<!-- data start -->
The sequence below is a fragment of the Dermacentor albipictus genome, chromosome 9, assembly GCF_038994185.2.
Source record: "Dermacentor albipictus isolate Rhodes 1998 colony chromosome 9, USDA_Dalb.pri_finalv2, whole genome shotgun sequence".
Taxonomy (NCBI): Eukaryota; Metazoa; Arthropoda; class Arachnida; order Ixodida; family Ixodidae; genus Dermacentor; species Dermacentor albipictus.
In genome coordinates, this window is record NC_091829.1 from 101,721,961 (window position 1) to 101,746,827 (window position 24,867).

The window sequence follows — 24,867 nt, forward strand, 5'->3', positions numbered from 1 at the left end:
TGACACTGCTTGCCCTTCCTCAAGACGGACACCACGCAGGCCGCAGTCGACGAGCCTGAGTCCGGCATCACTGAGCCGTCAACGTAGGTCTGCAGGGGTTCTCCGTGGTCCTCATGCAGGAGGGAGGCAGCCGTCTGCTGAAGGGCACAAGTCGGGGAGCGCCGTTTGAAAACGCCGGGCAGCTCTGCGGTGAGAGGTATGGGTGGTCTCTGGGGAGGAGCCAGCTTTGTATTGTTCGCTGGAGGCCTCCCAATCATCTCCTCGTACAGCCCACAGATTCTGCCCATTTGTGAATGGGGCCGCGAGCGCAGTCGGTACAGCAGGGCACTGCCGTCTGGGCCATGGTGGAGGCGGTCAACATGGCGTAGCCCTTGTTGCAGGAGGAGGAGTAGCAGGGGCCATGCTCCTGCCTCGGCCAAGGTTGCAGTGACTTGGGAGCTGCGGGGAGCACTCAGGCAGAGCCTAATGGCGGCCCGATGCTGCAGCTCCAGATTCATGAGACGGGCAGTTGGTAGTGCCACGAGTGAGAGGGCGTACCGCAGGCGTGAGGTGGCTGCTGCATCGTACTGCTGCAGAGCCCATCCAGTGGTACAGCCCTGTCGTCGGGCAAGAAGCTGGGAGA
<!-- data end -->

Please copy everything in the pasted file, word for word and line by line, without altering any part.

The sequence below is a fragment of the Dermacentor albipictus genome, chromosome 9, assembly GCF_038994185.2.
Source record: "Dermacentor albipictus isolate Rhodes 1998 colony chromosome 9, USDA_Dalb.pri_finalv2, whole genome shotgun sequence".
Taxonomy (NCBI): Eukaryota; Metazoa; Arthropoda; class Arachnida; order Ixodida; family Ixodidae; genus Dermacentor; species Dermacentor albipictus.
In genome coordinates, this window is record NC_091829.1 from 101,721,961 (window position 1) to 101,746,827 (window position 24,867).

The window sequence follows — 24,867 nt, forward strand, 5'->3', positions numbered from 1 at the left end:
TGACACTGCTTGCCCTTCCTCAAGACGGACACCACGCAGGCCGCAGTCGACGAGCCTGAGTCCGGCATCACTGAGCCGTCAACGTAGGTCTGCAGGGGTTCTCCGTGGTCCTCATGCAGGAGGGAGGCAGCCGTCTGCTGAAGGGCACAAGTCGGGGAGCGCCGTTTGAAAACGCCGGGCAGCTCTGCGGTGAGAGGTATGGGTGGTCTCTGGGGAGGAGCCAGCTTTGTATTGTTCGCTGGAGGCCTCCCAATCATCTCCTCGTACAGCCCACAGATTCTGCCCATTTGTGAATGGGGCCGCGAGCGCAGTCGGTACAGCAGGGCACTGCCGTCTGGGCCATGGTGGAGGCGGTCAACATGGCGTAGCCCTTGTTGCAGGAGGAGGAGTAGCAGGGGCCATGCTCCTGCCTCGGCCAAGGTTGCAGTGACTTGGGAGCTGCGGGGAGCACTCAGGCAGAGCCTAATGGCGGCCCGATGCTGCAGCTCCAGATTCATGAGACGGGCAGTTGGTAGTGCCACGAGTGAGAGGGCGTACCGCAGGCGTGAGGTGGCTGCTGCATCGTACTGCTGCAGAGCCCATCCAGTGGTACAGCCCTGTCGTCGGGCAAGAAGCTGGGAGA